Optical Fibre Structure is composed of a core, a cladding, and a buffer coating.
Also known as the three C’s.
- Core being the most inner part of the fibre guides the light.
- Cladding that surrounds the core completely.
- Coating which protects the core and cladding from any potential harm.
The refractive index of the core is designed to be higher than that of the cladding. So, light in the core that strikes the boundary with the cladding at an angle shallower than the critical angle will be reflected back into the core by total internal reflection.
For instance, the most common glasses used in the telecommunications and data communications markets are 50 micron and 62.5 micron multimode glasses and 8-9 micron Singlemode glasses. These glasses are typically written as:
Firstly, 50/125 or 62.5/125 for Multimode and Secondly, 8/125 or 9/125 for Single Mode
Therefore, the first number is the measurement of the core and the second number is the measurement of the cladding.
Both of these measurements are in microns.
So as an example when we state 50/125, the size of the core is 50 micron and the size of the cladding is 125 micron.
What is a Micron?
A Micron is a unit of measurement that measures length. Its’ other name is “micrometre,” which is one thousandth (10-3), of a millimetre or one millionth (10-6) of a meter. There are 1,000 microns in a millimetre and 10,000 microns in a centimetre.
The symbol used for a micron is μm. The Greek letter μ or legacy micro symbol µ. It is a unit prefix denoting a factor of 10−6 (one millionth)
On average, the human eye cannot see particles that are smaller than 50 to 60 micron. However we can see things as small as 40 microns.
We often refer to a human hair when comparing the size of the core and cladding in a fibre. A human hair is approximately 70 microns, plus or minus 5 microns given the thickness of the individual’s hair. And a human red blood cell in comparison is 8 microns. This is nearly the same size as a Singlemode fibre core, being approximately 9 microns.
These microns are often measured in Nano meters, which are one thousandth of a micron, or one billionth of a meter
So, a micron is really quite small but it has a big impact!
What is the Core?
According to the dictionary the word core can have two meanings:
1. Tough central part of various fruits, containing the seeds.
2. Part of something that is central to its existence or character.
The core of an optical fibre is definitely central to its character. It is a cylinder of glass that runs the whole length of the fibre. This is the area of the fibre that allows the light transmission to take place.
How does it work?
You start from SiCl4 and O2 in their gas state, and use heat or a catalyst to make the reaction go:
SiCl4 + O2 ———-> SiO2 + 2 Cl2
That is the scientific formula but what does that all mean? In simple terms;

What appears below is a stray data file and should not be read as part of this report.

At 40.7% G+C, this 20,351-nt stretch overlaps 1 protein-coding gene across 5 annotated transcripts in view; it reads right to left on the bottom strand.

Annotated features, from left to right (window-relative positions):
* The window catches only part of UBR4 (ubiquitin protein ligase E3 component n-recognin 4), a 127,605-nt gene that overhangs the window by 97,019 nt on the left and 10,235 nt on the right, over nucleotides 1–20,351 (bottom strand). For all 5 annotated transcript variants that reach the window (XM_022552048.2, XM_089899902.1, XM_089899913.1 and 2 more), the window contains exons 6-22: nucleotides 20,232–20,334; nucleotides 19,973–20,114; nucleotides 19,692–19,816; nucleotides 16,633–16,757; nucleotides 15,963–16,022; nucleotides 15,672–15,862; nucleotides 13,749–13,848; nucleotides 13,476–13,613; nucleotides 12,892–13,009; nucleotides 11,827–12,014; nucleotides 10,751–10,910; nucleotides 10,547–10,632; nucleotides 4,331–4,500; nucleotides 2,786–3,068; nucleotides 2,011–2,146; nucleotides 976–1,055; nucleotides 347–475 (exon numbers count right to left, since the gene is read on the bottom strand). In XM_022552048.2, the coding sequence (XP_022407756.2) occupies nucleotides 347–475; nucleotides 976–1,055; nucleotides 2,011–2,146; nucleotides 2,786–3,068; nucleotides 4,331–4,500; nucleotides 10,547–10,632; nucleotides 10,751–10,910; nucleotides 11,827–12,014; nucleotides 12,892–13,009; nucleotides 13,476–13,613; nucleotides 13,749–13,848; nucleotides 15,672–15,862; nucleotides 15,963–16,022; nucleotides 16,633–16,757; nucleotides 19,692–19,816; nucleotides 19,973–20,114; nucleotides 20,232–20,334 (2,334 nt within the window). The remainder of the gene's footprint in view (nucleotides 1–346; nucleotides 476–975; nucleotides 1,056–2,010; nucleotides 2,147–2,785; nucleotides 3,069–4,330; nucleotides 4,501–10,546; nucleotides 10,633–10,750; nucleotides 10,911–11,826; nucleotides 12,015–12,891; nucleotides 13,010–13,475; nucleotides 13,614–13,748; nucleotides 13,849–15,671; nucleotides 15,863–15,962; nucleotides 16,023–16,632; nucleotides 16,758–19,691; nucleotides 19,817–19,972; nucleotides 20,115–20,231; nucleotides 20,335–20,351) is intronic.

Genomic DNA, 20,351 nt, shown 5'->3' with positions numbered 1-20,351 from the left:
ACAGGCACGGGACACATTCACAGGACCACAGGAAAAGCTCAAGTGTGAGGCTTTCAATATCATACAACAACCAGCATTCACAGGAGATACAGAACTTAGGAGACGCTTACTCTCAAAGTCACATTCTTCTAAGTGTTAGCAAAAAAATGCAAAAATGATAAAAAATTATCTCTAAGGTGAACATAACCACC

It is made by careful construction of a large diameter glass tube known as a preform which is pulled to form the long thin optical fibre we know.
The core becomes the optically pure centre of the fibre. These cores are precisely centred. As already mentioned we have several core sizes to consider. The performance of the fibre cable is based around the core size and operations are limited by the core size as well.
What is Cladding?
The cladding, typically 125 microns in diameter for glass fibre, surrounds the core. It has a lower refractive index than the core to ensure all light stays within it.
For the cladding, knowing that the refractive index of the glass core must be higher than the cladding, the procedure is easy as well.
In the manufacturing process, dopants such as Germania (GeCl4), phosphorous pentoxide (P₄O₁₀) or alumina (Al₂O₃) are used to increase the refractive index, conducted under very strictly controlled conditions.
As a result of this, the refractive index of the core glass is increased. However, the attenuation (loss) is not affected. By the same token, you can add a bit of boron or fluorine to reduce the refractive index of the cladding glass. Both methods increase the variation in the refractive index, which is the key prerequisite for good light transmission!
A core refractive index might be 1.473 at 1300nm while the cladding may have a refractive index of 1.45. These numbers, however, are wavelength dependent. The core of the same fibre will have a different refractive index at different wavelengths.
What is Coating?
The Coating is a layer of protection that wraps around the glass. You will most commonly find that the coating on any single fibre is 250-micron. This is often referred to as bare fibre. Fundamentally this 250-micron coating is used in all fibre cable constructions.
This initial coating is applied directly onto the cladding. A Loose Tube Cable construction simply keeps its original 250- micron coating.
Whereas with Tight Buffered Cable yet another coating is applied over the top of this 250-micron coating, to build it up to 900 microns, this protects the cable even more.
Patch Cables consist of the original 250-micron coating, plus the 900 Micron coating with an additional 2 or 3mm coating provided over the top.
This coating is soft and provides support for the optical fibre when it is bent. Additional coatings are mostly harder than the primary coating and provide a hard outer surface.
The three “C”s are the basis of any Fibre Optic Cable. Without any single one of these components, you would not be able to function.
1. Core; which carries the light signals;
2. Cladding; with a lower refractive index that surrounds the core and contains the light;
3. Coating; which protects the fragile fibre within it.
When all is said and done it is a simple as that!